7. 6 points
    Licuala ramsayi growing along the stream under Archontophoenix cunninghamiana at Leu Gardens.
  8. 5 points
    Quite impressed with this palm so far. I bought some C. Radicalis (trunking and non-trunking) on Jungle Music sale in mid-December. The palm has been on my radar for a while so I was unable to resist this deal. I decided, in an impatient bout, to plant it in the ground immediately (the winter had been mild thus far). As with all my new trees and shrubs, I inspect the root system and often do a thorough root-washing and root pruning (if needed) before I plant in native soil. I was horrified at seeing such a girdling, rock solid mass of woody material on this palm! There was almost no soil visible! This can't be healthy, I thought, and I took a sharp saw and just cut the bottom third of the root system off. I was then able to loosen the remaining root system and planted it in the ground. I later learned, and Phil confirmed this, that this practice probably wasn't the smartest idea with palms... Anyway, I monitored the palm closely from then on. As the outer leaves started to brown, there was no movement of the spears. Then, a few weeks ago, we had our polar vortex event on top of that! We got three subsequent days with freezing (+6 hrs/)night temperatures here in Texas. I protected the palm with a frost-cloth and some straw underneath. Today I noticed almost an inch of growth on the spears!!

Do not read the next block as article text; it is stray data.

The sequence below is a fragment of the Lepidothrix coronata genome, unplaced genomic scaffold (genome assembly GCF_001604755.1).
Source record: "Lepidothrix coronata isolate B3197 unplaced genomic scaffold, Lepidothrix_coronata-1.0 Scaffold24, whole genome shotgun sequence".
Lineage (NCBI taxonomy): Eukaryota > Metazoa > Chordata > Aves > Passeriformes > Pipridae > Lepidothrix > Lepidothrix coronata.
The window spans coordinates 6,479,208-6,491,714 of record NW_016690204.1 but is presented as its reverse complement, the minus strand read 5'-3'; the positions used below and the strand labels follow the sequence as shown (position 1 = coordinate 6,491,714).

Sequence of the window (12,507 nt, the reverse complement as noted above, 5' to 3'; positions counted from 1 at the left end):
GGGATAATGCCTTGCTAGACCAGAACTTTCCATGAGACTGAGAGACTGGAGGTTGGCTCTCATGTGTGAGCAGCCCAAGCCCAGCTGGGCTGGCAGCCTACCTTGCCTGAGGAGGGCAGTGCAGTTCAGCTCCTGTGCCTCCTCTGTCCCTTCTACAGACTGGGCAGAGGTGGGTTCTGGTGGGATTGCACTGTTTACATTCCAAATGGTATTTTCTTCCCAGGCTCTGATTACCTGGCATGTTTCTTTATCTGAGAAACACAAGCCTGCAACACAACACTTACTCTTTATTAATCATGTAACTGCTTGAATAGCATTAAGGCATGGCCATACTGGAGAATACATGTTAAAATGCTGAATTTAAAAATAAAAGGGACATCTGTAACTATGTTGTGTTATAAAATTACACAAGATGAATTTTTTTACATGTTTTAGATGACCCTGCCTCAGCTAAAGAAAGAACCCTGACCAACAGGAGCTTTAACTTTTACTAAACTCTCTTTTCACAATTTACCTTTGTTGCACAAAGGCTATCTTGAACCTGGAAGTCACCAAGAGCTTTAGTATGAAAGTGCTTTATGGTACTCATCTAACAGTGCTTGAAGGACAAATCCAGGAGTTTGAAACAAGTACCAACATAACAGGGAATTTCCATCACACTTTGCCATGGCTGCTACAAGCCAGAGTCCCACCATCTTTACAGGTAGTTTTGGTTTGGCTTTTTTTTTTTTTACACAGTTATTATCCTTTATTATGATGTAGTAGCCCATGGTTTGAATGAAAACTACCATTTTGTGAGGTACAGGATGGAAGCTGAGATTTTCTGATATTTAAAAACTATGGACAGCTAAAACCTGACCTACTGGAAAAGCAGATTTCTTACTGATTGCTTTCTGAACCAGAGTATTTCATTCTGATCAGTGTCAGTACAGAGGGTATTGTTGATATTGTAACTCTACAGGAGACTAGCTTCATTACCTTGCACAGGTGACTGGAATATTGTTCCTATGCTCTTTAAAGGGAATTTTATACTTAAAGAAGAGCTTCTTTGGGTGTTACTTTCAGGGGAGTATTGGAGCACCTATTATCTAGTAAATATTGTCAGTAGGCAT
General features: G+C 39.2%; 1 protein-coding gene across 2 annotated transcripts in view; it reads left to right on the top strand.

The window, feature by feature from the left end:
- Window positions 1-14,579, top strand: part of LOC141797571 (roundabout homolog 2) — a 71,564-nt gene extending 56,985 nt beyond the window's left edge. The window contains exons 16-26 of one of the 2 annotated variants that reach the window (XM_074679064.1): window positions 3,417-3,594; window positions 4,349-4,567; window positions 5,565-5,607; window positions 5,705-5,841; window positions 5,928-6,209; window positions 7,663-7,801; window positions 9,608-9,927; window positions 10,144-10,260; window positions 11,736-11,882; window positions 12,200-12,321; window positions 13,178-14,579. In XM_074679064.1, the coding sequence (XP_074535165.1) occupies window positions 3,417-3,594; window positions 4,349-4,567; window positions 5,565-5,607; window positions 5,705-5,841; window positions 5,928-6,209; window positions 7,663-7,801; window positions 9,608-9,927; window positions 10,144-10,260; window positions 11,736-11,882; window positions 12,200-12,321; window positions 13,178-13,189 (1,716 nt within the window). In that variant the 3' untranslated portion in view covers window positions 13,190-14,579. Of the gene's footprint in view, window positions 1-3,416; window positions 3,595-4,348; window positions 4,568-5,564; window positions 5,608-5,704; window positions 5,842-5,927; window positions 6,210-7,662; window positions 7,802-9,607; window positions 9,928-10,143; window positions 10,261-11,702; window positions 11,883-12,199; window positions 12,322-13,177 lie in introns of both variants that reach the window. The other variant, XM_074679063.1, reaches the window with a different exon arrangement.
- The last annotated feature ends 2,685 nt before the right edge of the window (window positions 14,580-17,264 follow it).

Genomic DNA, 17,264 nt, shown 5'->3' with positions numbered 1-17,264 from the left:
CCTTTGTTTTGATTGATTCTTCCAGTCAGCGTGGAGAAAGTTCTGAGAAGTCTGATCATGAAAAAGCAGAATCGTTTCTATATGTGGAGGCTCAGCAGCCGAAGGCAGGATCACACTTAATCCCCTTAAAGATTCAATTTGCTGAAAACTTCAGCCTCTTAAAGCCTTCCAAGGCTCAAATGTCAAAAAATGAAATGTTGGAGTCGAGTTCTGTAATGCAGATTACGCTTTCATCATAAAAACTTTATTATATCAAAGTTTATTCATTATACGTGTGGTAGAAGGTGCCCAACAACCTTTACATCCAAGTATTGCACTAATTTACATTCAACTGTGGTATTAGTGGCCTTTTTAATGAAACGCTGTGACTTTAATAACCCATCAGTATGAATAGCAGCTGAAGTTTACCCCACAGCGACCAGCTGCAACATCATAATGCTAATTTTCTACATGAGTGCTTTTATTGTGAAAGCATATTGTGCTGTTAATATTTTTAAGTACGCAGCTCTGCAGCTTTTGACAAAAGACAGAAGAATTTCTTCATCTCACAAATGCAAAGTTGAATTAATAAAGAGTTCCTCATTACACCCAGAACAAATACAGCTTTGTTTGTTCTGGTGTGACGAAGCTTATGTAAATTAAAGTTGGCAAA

9. 5 points
    Triple trunk Howea forsteriana growing along the stream at Leu Gardens.
  10. 5 points
    Satakentia liukiuensis at Leu Gardens.
  11. 5 points
    Today's plantings under the much appreciated sunshine. Dypsis marojejy 'mad Fox' "